Source: Climate + Community
Electrified transportation demands lithium in record-high quantities, prompting expanded mining activities and environmental degradation. New research explores if it is possible to limit this sequence of events.
A new report from T. Riofrancos, et al., in collaboration with the Climate + Community Project and the University of California, Davis explores the impact of increased lithium mining in relation to increased electric vehicle use.
“A crucial aspect of electrified transportation is new demand for metals, and specifically the most non-replaceable metal for EV batteries – lithium. If today’s demand for EVs is projected to 2050, the lithium requirements of the US EV market alone in 2050 would require triple the amount of lithium currently produced for the entire global market. This boom in demand would be met by the expansion of mining.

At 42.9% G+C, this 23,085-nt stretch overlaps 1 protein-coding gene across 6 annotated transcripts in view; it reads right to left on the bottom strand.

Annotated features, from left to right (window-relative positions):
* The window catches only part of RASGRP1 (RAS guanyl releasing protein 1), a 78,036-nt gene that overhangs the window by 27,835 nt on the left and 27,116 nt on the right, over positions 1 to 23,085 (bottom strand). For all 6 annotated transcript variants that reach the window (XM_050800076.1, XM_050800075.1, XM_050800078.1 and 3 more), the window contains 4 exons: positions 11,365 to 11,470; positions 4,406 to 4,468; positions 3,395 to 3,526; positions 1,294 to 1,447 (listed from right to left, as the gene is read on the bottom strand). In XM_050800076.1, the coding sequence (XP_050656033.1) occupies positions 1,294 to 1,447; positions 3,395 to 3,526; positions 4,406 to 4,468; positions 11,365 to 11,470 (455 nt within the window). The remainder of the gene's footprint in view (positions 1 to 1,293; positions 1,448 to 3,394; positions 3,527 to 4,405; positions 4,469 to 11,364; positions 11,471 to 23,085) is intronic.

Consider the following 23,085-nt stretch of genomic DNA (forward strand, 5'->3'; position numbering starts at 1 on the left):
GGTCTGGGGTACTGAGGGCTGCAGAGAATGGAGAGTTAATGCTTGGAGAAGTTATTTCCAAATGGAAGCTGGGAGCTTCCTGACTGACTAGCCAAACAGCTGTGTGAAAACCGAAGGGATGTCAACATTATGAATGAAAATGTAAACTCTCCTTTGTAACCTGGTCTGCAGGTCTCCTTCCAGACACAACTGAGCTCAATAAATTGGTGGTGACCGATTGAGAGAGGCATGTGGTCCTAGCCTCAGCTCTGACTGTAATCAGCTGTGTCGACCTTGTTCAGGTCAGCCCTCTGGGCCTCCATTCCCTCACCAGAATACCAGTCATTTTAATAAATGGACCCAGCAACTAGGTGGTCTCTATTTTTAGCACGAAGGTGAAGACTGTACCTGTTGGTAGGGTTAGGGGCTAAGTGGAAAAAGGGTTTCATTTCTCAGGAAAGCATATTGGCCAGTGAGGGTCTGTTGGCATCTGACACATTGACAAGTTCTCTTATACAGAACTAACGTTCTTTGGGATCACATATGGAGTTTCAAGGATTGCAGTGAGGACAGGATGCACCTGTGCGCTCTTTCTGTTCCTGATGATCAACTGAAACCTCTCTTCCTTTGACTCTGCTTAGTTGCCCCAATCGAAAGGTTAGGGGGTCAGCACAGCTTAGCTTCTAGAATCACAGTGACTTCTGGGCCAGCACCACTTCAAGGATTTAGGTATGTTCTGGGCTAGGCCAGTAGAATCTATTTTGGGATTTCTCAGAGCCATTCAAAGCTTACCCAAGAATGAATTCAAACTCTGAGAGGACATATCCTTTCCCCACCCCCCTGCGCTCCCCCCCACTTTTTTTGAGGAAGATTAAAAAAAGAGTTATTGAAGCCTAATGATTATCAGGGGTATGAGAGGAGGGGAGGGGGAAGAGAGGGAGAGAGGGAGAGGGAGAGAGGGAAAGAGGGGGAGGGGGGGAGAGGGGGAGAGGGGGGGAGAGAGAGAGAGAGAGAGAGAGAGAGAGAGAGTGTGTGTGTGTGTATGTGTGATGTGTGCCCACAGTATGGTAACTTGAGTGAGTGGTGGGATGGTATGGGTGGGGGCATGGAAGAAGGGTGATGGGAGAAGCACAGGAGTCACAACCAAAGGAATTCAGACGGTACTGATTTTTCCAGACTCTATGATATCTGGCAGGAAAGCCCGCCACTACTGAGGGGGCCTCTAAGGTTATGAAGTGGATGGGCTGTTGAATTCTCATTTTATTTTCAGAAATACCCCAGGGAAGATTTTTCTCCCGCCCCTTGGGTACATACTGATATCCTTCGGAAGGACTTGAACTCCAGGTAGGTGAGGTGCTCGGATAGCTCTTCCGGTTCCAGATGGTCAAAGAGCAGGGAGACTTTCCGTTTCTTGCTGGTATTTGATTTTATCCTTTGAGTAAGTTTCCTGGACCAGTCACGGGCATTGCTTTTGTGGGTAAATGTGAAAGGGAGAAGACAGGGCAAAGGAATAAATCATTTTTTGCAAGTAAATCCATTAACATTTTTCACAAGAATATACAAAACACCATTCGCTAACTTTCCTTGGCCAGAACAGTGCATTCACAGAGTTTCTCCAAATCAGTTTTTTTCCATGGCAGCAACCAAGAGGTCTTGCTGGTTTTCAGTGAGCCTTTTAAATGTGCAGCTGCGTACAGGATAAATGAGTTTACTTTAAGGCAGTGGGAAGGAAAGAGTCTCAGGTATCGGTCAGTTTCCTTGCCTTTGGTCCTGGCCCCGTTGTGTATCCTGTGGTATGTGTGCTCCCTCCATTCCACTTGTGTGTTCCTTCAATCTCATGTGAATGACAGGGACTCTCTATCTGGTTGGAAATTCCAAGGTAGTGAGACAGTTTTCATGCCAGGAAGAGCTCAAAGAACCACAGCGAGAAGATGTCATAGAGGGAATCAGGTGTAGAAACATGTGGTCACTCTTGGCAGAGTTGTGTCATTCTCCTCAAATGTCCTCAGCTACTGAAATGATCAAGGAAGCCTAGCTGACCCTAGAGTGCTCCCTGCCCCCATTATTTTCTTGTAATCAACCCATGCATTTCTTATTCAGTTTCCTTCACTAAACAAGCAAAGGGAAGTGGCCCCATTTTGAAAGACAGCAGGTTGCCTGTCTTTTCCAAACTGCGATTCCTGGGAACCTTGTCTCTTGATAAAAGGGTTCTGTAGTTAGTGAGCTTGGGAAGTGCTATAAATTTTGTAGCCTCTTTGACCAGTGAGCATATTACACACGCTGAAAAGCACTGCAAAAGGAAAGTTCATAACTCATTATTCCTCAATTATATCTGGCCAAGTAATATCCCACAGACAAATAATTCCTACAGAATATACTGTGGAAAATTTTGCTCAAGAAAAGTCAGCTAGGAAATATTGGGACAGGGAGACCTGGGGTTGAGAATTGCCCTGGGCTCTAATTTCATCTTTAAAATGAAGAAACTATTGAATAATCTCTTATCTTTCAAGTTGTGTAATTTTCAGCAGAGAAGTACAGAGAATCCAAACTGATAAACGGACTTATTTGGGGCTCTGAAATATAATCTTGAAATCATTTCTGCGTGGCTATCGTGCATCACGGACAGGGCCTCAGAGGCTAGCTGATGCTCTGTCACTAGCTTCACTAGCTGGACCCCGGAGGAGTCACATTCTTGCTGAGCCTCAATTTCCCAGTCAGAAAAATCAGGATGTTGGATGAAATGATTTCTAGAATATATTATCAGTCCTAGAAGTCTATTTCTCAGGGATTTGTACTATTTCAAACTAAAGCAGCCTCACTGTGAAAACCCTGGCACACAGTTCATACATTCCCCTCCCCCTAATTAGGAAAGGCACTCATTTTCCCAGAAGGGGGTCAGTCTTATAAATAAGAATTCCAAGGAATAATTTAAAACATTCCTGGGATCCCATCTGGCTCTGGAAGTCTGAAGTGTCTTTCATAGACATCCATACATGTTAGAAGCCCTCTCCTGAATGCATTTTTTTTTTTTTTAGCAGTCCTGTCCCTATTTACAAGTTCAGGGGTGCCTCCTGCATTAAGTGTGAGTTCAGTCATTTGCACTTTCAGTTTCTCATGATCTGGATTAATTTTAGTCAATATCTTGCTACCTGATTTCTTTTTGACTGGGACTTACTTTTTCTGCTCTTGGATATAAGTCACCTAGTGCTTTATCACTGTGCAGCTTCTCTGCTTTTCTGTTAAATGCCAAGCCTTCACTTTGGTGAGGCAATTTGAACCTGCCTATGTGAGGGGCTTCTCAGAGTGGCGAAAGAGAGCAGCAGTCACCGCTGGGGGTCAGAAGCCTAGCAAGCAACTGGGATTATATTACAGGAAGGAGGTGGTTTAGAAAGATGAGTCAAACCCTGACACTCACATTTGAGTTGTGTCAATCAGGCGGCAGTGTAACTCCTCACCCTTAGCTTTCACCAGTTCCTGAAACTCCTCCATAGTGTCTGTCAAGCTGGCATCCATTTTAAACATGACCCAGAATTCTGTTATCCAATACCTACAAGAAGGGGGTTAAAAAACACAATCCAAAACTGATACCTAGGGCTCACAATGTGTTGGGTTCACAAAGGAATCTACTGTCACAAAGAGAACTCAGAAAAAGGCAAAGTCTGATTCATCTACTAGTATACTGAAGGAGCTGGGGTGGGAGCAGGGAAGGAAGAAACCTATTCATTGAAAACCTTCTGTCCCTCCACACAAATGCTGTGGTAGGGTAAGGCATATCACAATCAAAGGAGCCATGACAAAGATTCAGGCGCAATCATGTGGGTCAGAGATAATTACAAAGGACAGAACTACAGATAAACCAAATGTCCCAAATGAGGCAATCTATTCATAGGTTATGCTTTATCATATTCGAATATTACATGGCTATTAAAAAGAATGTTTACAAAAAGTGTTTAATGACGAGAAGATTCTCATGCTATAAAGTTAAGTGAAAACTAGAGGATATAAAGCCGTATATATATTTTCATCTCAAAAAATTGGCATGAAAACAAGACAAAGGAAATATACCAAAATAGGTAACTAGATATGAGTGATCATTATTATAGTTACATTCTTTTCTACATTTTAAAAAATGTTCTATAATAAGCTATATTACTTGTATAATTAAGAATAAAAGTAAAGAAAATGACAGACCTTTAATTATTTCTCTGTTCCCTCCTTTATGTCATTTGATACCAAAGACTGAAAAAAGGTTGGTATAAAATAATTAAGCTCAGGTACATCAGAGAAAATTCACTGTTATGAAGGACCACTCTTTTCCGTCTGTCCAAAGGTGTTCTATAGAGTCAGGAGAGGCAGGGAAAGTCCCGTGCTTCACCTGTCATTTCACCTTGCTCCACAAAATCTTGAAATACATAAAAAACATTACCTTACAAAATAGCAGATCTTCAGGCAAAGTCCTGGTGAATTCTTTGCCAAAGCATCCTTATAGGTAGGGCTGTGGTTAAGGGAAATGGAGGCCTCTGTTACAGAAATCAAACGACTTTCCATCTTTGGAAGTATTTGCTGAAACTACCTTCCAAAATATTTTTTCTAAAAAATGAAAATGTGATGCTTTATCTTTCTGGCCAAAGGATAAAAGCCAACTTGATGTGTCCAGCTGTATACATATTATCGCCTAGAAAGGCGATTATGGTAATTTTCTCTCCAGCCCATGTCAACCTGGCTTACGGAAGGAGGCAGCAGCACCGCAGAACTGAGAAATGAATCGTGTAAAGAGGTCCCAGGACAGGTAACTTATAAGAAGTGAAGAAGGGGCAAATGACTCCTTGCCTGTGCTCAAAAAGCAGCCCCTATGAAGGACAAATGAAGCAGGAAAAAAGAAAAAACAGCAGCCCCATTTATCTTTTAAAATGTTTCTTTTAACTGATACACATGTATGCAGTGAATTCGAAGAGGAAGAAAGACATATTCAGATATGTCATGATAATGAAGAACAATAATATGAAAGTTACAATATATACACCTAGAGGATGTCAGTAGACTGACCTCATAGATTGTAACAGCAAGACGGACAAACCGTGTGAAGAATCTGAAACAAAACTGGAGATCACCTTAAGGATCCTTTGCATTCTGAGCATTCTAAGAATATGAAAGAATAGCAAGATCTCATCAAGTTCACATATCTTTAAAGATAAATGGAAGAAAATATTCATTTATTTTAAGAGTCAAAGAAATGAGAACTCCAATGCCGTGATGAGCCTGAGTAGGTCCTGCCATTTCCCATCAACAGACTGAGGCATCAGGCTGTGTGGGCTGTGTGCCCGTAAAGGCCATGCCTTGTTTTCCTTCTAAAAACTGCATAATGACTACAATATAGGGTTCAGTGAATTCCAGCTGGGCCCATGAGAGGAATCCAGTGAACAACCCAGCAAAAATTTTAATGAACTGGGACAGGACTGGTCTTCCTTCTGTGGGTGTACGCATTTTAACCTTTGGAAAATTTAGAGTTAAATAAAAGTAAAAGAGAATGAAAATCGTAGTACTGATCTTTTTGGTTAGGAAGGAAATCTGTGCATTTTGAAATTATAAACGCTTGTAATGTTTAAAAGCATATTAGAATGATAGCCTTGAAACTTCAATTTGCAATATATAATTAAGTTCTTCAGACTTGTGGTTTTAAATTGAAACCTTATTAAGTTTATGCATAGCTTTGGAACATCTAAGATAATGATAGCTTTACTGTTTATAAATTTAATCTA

“This report finds that the United States can achieve zero emissions transportation while limiting the amount of lithium mining necessary by reducing the car dependence of the transportation system, decreasing the size of electric vehicle batteries, and maximizing lithium recycling. Reordering the US transportation system through policy and spending shifts to prioritize public and active transit while reducing car dependency can also ensure transit equity, protect ecosystems, respect Indigenous rights, and meet the demands of global justice.”
The recently released report is an incredible technical insight into one of the core arguments against the implementation of electrified transportation. Of course, it is encouraging to see LEVs, which contain significantly smaller batteries, cited as a key tool for combating the issue of high lithium demand. Access the full report, here.